“To Georgians, a Georgian has always been both someone whose native language is Georgian, as well as any native of Georgia, regardless of ethnicity. The Georgian language belongs to the Kartvelian group of languages (a group never proven to be cognate with any other language group): to this group also belongs Mingrelian (Georgian megruli) and Laz. … Both Mingrelian and Laz are as close to Georgian as, say, Portuguese is to Spanish, so that there is a degree of mutual intelligibility. Two thousand years ago, the differences may have been merely dialectical. The fourth member of the Kartvelian group is Svan, now spoken by 50,000 people in the high mountains of the central Caucasus. Svan is an archaic member of the Kartvelian group, further from Georgian than, say, Romanian from French. Most Mingrelians and Svans are (and have long been) bilingual in Georgian.” (p. 7)

I’m very glad Edge of Empires exists. The next most recent one-volume, general history of Georgia that I know of is The Making of the Georgian Nation by Ronald Grigor Suny and first published in 1988, with a revised edition appearing in 1994 that added a chapter about the end of the USSR. Quite a bit has happened in the intervening quarter century, both in Georgia and in Georgian history. When Suny’s second edition appeared, Georgia hadn’t finished its 1990s slide toward anarchy, nor had it yet suffered the Russian invasion of 2008. In Georgian history, study of the Soviet period has been greatly assisted by the rescue of both Communist Party and secret police archives by people I know who carried them out of a building that was due to be developed as a hotel. The documents were moved to a location where electromechanical telephone exchanges had only recently been replaced by electronics, a huge empty space with the reinforced floors necessary to support vast amounts of paper. It all worked because a historian had a day job with the phone company. True story. To my knowledge, they are the most openly accessible archives of any former Soviet republic Communist Party and secret police; I have held the first volume of Cheka reports from newly Bolshevized Georgia. Rayfield has been able to incorporate new scholarship, new sources, and new perspectives in his work of synthesis.

Continue reading

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Oct 22 2019

Sherlock Holmes And The Christmas Demon by James Lovegrove

I’m conceding defeat and I’m not even sure whom to. See, despite being an ardent mystery fan since a wee girl, I’ve been lukewarm at most to the Sherlock Holmes canon, and have had very little interest in reading the Sherlockiana that has spawned since. Not even Neil Gaiman’s brilliant A Study In Emerald could draw me in, and I waved off my delight in G. S. Denning’s Warlock Holmes series as being of a similar exception, given the overtly supernatural element common to both. Nancy Springer’s Enola Holmes series and Kareem Abdul-Jabbar & Anna Waterhouse’s Mycroft & Sherlock books were also, I rationalized, exceptions since they focused on the deeds of Sherlock’s siblings, and not on the tiresome detective and his sentimental companion themselves. Not even my appreciation for the most recent adaptations of Sherlock on the screen — whether they be Guy Richie’s movies, the Beeb’s episodes or the excellent Elementary — could sway me.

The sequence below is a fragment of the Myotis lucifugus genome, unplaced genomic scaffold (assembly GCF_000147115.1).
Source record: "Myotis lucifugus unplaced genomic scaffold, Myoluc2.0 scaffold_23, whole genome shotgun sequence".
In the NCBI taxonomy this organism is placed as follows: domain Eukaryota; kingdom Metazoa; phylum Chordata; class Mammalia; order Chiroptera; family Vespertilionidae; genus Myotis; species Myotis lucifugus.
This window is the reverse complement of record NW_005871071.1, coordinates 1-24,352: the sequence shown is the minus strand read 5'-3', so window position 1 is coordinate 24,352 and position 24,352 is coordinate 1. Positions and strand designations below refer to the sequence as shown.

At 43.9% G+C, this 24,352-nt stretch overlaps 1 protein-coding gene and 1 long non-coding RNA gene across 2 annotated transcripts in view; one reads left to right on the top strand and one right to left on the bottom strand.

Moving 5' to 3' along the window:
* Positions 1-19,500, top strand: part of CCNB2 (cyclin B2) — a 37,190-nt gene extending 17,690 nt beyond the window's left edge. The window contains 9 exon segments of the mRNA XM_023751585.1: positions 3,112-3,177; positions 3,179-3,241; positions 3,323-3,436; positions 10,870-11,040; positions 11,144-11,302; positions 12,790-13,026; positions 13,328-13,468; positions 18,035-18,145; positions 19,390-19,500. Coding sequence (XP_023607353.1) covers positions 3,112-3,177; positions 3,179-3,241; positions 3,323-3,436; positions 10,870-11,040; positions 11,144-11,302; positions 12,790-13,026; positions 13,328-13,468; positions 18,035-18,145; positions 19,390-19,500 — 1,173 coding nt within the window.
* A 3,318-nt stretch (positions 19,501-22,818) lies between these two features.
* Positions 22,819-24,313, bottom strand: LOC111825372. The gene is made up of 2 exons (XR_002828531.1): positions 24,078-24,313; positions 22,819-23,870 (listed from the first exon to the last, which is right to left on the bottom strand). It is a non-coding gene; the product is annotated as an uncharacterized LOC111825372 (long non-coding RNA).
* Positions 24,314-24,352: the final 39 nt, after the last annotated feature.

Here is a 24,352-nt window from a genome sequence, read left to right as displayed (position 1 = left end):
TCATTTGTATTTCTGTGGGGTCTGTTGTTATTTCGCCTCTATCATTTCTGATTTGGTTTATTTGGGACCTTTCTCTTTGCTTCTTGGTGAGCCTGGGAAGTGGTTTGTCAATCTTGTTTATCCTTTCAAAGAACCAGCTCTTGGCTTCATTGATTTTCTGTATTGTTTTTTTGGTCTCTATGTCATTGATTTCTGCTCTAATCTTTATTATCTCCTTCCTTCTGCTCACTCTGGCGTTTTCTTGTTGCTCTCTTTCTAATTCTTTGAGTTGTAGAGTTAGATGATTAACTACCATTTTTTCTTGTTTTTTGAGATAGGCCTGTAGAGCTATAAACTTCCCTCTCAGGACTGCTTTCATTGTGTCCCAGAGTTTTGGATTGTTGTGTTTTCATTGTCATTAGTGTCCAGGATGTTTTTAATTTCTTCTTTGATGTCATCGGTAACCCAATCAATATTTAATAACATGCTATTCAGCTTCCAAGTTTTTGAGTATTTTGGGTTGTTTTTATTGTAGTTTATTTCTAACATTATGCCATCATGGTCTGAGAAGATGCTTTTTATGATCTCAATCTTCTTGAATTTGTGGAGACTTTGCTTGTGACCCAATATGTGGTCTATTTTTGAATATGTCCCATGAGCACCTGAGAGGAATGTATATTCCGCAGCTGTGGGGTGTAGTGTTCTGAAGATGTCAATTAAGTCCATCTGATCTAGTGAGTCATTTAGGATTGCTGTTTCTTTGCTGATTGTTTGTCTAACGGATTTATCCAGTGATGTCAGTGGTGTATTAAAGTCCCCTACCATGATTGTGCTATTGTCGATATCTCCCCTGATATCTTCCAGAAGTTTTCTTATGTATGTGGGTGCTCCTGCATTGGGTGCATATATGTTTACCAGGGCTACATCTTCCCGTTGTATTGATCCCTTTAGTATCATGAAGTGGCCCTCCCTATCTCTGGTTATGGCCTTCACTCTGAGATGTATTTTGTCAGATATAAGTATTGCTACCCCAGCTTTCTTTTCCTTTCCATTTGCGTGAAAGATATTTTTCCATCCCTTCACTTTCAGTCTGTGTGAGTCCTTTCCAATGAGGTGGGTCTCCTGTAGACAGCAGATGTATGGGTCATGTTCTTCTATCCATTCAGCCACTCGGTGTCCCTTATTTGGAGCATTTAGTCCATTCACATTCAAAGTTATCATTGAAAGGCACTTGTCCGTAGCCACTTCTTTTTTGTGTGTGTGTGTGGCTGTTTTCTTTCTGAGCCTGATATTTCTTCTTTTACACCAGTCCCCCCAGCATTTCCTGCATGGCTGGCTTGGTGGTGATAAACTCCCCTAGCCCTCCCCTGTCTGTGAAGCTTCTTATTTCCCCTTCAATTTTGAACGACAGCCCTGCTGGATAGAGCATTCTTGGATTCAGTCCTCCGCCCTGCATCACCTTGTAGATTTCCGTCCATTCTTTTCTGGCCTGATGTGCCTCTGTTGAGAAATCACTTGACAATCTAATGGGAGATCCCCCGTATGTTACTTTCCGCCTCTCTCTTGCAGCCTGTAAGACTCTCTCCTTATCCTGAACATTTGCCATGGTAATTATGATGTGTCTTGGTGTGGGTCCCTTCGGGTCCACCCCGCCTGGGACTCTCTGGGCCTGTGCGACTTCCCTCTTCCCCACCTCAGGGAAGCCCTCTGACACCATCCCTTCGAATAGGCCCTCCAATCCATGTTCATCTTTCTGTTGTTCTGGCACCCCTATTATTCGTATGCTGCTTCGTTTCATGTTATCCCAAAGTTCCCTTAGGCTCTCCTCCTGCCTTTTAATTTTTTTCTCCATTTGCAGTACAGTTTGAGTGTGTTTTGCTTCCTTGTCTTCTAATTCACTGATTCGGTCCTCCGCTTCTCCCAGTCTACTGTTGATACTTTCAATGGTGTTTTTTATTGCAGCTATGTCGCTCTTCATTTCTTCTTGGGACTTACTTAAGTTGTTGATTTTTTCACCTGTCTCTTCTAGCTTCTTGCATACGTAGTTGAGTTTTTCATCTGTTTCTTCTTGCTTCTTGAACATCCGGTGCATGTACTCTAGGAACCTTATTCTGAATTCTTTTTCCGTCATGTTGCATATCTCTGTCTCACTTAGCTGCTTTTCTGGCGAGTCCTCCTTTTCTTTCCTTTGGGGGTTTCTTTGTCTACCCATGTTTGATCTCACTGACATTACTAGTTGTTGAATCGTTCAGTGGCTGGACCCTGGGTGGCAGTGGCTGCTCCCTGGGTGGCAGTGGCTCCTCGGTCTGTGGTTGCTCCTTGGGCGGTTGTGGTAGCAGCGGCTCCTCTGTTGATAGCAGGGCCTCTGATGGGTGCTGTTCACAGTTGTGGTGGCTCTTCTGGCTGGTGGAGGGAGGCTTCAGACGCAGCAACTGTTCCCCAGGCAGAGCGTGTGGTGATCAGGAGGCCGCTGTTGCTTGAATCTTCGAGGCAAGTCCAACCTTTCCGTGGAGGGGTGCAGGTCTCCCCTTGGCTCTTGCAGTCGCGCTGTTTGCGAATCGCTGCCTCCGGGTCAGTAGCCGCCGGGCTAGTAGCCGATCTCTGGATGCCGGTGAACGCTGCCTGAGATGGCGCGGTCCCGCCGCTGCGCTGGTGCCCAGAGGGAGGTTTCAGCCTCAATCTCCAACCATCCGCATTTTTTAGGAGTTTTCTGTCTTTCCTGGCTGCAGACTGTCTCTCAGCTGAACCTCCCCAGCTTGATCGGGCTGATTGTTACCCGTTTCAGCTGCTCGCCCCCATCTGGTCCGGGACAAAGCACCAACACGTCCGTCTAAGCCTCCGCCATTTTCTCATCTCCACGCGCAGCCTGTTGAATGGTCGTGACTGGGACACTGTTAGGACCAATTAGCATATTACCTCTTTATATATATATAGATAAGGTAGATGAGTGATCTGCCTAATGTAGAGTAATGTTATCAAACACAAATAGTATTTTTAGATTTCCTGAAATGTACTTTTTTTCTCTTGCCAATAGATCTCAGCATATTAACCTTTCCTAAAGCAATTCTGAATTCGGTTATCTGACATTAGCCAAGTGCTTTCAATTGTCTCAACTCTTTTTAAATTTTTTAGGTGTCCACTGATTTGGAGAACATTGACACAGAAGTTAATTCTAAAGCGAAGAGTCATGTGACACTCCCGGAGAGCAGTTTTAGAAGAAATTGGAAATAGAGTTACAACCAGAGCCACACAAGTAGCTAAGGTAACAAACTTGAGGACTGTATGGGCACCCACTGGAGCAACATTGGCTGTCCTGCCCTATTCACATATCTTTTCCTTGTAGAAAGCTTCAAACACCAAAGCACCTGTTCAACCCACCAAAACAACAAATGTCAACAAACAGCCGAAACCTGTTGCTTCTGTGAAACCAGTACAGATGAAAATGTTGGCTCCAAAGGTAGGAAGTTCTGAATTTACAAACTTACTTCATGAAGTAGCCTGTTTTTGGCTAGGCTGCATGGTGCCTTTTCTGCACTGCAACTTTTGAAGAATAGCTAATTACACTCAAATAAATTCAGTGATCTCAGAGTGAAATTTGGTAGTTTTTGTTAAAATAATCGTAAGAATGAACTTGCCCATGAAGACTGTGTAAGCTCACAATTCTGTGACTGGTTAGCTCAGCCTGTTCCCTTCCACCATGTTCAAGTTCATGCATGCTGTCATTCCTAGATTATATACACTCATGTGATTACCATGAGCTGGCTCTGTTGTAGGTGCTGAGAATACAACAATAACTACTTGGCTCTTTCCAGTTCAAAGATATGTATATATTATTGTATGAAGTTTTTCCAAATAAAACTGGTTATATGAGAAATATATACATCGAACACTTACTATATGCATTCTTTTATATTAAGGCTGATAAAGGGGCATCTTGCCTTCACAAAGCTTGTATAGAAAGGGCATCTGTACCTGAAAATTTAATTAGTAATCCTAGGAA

So I’m not sure why I said yes when the magnificent Polly Grice over at Titan Books offered me a copy of James Lovegrove’s Sherlock Holmes And The Christmas Demon. Perhaps it was because of all the other Titan-published Sherlock-adjacent books that I’ve thoroughly enjoyed. Perhaps it was because I absolutely adored what James Lovegrove did with his recent Firefly novels. Regardless, reader, I trusted the sources enough to finally say yes.

There was always the chance, of course, that I’d find this novel tiresome in the same ways I find Sir Arthur Conan Doyle’s works tedious. All the hallmarks of the original Sherlock stories are still present here in this gorgeously bound volume but Mr Lovegrove’s deftness of touch makes it so that I don’t find the relationship between the main characters irritating, and that I’m not wildly annoyed by the “exotic” touches to the story (just thinking of The Speckled Band still makes me incredibly grouchy.) While this wasn’t a difficult mystery to solve — tho some of the clues were quite ingenious — it held together better for me than a lot of the original canon, and was so entertaining as to completely batter down my resistance to new material. Plus, I do love a Victorian Christmas! Perhaps I would have been grumpier if this book had come out after Halloween, as I’m always aggrieved at retailers ignoring Thanksgiving due to profit margins being better on the bracketing holidays, but with the weather turning and the supernatural bent to this Christmas tale, it felt like perfect timing. I can’t imagine a cozier new book for fans of classic mysteries to curl up with as winter looms, and sincerely hope this book finds its way into many a mystery-lover’s stocking as Yuletide approaches. It has certainly given me the gift of appreciation for new Sherlockiana, and for that I am thankful.